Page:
developer’s guide permalink

coding style permalink

You’ve read pep8? pypyr uses flake8 as a quality gate during ci.

testing without worrying about dependencies permalink

Run tox to test the packaging cycle inside a tox virtual env, plus run all tests:

# run tests & flake 8 linter
$ tox ops/build
# run tests, flake 8 linter, test packaging & validate README.rst
$ tox ops/build package

This of course assumes you have tox installed in your current active Python environment.

If tox takes too long permalink

For day-to-day dev, the entire testing & linting cycle via tox takes too long while you’re still working on something. You very probably want to work in a virtual environment, but this is entirely up to you.

$ python3 -m venv .env/dev
$ . .env/dev/bin/activate
$ pip install -e .[dev]

The pip install -e .[dev] command will install all the necessary dependencies for you.

Once you have done this, you have all the dependencies you need to dev and test locally and run the various tools directly without mediating through tox.

# run tests & flake 8 linter
$ pypyr ops/build
# run tests, flake 8 linter, test packaging & validate README.rst
$ pypyr ops/build package

Where you create your virtual environment is up to you, of course, but if you did want to keep in in the project directory, ./.env is a good place to do it in since it’s in .gitignore already.

day-to-day testing permalink

  • The test framework is pytest.

  • Tests live under ./tests (surprising, eh?). Mirror the directory structure of the code being tested.

  • Prefix a test definition with test_ - so a unit test looks like

    def test_this_should_totally_work():
  • To execute all tests, from root directory:

    $ pytest tests
  • To execute a specific test module:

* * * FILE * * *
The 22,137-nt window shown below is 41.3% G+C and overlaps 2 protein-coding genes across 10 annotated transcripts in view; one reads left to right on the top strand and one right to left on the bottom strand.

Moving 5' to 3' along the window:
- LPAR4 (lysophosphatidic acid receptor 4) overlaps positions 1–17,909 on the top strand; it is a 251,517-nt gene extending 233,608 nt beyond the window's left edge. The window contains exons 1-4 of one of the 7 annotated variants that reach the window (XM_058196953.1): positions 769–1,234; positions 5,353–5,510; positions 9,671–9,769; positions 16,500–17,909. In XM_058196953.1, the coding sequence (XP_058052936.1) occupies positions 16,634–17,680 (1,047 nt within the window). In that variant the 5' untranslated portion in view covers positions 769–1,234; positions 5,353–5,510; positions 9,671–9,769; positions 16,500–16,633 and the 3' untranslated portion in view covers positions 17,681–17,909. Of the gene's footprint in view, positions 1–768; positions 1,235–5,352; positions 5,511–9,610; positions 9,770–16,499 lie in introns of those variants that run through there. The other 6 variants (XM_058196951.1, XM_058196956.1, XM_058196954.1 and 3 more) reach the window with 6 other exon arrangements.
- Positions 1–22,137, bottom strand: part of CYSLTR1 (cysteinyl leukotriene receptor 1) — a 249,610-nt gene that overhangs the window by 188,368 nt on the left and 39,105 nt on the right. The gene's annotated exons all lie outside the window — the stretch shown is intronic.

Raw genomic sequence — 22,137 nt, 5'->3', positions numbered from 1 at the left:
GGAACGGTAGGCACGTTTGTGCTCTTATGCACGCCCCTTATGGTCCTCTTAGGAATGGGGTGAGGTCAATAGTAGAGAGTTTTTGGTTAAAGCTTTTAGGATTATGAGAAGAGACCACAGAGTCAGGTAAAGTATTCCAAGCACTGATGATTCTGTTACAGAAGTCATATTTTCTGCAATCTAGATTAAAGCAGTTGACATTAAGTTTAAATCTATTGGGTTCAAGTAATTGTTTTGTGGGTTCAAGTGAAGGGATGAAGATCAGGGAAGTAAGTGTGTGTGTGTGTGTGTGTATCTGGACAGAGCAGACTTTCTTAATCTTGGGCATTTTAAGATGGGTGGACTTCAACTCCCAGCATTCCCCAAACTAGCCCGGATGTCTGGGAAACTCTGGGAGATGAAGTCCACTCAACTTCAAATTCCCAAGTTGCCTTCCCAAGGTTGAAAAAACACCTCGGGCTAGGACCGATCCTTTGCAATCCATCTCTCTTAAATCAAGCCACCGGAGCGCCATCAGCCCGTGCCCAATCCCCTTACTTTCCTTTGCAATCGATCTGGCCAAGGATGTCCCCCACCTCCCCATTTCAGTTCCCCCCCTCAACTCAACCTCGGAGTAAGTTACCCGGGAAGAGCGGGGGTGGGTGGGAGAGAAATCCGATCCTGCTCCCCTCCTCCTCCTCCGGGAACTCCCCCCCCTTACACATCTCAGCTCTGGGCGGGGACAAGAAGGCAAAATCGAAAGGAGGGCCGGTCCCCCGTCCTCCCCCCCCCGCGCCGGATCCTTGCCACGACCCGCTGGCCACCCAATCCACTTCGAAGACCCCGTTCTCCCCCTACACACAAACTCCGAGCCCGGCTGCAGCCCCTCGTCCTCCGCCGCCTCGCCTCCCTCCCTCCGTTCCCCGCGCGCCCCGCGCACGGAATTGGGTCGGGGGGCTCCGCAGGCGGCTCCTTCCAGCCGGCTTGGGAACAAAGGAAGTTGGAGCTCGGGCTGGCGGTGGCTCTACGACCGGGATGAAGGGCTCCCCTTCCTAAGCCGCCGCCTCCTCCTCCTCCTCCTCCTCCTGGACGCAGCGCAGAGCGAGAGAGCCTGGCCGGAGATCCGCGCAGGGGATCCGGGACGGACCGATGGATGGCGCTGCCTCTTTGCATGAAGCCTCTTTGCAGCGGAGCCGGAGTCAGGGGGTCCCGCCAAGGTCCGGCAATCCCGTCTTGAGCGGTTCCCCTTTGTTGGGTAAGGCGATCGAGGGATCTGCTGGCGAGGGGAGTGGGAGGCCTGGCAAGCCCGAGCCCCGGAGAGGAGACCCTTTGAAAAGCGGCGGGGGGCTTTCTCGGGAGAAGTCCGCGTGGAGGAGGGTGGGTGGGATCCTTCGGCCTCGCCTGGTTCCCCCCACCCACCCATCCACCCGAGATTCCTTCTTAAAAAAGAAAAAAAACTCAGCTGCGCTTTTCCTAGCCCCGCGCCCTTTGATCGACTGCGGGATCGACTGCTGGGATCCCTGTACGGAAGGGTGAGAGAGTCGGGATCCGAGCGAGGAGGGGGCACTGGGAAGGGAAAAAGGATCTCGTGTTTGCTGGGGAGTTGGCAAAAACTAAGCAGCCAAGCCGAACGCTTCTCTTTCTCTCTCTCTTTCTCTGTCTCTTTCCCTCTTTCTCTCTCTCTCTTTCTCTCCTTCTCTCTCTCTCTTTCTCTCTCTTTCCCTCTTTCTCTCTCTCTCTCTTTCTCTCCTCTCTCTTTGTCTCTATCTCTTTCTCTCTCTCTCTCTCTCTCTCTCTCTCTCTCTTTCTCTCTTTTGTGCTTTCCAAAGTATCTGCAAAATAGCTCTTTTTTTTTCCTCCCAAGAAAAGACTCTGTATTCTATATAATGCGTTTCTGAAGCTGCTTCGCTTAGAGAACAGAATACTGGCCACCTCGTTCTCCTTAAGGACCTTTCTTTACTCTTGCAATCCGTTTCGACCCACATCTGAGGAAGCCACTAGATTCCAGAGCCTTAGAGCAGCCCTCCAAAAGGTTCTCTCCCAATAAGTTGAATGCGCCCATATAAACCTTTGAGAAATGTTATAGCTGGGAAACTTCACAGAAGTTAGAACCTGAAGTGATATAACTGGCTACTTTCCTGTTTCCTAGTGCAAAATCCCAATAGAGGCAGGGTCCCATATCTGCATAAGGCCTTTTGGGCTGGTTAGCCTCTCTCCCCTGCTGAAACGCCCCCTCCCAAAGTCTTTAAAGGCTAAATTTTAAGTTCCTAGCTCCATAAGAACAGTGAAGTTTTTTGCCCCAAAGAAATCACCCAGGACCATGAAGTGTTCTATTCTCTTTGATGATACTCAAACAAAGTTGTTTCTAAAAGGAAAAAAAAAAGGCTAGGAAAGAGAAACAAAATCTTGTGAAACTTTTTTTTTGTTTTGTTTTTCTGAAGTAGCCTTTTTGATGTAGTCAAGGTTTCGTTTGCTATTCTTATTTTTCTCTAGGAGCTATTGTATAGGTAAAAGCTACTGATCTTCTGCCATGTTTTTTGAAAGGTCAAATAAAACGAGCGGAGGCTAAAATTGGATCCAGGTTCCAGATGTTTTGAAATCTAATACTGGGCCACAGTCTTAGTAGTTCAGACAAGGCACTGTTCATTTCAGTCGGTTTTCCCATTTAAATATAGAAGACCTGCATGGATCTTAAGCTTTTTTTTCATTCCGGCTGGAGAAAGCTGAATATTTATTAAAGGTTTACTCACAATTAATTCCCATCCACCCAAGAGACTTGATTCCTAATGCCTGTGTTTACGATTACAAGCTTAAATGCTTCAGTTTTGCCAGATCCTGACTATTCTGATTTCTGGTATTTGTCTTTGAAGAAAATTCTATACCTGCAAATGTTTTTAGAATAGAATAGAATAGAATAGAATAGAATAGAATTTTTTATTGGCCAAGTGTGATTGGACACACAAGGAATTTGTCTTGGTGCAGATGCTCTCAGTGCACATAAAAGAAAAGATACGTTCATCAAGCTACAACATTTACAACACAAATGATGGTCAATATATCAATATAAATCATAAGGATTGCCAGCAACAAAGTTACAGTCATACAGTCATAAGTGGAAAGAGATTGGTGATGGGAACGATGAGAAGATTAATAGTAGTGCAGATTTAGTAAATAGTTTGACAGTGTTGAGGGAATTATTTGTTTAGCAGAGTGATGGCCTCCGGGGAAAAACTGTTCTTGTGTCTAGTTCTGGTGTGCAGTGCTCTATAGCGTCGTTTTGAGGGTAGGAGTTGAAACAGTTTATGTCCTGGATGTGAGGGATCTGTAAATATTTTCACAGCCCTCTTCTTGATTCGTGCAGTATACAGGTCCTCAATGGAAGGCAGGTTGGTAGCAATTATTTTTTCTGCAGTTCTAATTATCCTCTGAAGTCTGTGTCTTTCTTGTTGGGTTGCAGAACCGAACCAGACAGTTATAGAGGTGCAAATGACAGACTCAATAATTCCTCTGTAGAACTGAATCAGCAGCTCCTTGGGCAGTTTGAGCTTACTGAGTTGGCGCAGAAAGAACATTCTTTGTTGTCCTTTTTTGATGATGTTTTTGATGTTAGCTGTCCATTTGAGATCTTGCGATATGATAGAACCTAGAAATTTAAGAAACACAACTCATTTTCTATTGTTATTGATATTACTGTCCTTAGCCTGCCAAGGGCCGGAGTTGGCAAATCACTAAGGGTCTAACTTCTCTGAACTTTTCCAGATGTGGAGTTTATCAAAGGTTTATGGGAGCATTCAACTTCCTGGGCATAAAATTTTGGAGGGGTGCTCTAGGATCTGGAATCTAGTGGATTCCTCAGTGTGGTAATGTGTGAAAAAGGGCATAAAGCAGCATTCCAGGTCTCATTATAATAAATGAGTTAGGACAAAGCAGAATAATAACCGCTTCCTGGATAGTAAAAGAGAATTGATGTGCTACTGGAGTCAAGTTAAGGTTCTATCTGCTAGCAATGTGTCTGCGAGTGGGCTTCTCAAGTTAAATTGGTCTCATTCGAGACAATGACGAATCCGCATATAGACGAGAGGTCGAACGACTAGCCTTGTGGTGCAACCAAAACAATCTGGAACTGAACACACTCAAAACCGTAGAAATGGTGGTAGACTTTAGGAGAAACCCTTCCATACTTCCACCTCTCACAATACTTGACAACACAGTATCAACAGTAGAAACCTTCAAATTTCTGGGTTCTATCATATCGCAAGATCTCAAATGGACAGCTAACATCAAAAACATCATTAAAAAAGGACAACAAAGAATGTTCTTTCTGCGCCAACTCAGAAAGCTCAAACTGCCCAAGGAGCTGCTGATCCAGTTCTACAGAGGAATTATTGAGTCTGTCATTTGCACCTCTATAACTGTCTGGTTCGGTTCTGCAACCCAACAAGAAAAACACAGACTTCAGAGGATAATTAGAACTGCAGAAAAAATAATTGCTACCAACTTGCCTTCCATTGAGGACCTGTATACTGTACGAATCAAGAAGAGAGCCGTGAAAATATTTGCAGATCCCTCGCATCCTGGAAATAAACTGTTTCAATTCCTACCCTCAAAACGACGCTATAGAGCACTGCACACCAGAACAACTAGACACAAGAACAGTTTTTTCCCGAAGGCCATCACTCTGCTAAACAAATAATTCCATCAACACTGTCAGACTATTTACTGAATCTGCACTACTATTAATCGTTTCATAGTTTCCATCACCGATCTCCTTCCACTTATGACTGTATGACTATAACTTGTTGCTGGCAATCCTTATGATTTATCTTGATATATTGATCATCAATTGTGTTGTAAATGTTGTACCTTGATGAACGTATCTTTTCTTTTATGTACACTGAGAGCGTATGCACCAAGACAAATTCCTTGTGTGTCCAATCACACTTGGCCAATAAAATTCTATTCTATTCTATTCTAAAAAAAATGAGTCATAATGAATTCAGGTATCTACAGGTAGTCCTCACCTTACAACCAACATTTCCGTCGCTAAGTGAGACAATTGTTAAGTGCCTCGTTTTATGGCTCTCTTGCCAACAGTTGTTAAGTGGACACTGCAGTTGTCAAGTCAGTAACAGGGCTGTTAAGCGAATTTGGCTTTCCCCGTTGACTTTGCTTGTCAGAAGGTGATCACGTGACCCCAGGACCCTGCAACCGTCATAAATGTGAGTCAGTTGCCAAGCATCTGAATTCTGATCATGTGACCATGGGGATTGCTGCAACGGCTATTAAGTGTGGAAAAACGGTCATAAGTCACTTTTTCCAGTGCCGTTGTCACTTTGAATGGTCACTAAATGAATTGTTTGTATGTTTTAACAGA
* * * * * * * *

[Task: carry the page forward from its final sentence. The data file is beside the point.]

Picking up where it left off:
$ pytest tests/unit/
  • For a bit more info on running tests:

    $ pytest --verbose tests
    $ pytest --verbose tests/unit/

coverage permalink

pypyr has 100% test coverage. GitHub Actions CI enforces this if you try to merge with the main branch.

The standard ops/build pipeline runs the coverage check and outputs the results to terminal:

# run linting, tests + coverage with terminal output
$ pypyr ops/build

If the above results in less than 100%, hunt down missing lines like this:

# display line numbers in a particular file where branch coverage missing.
# works only after report.
$ coverage report -m pypyr/

PRs permalink

When you pull request, code will have to pass the linting and coverage requirements listed above. The CI enforces these, so might as well run these locally first, eh?

So definitely do this locally before you PR:

# run tests, flake 8 linter, test packaging & validate README.rst
$ tox ops/build package

Try to keep the commit history tidy.

The PR description should describe the changes in it. Favor concise bullets over paragraphs. Chances are pretty good each bullet will coincide somewhat with each commit included in the PR. Do use previous PRs as a guide.

see also

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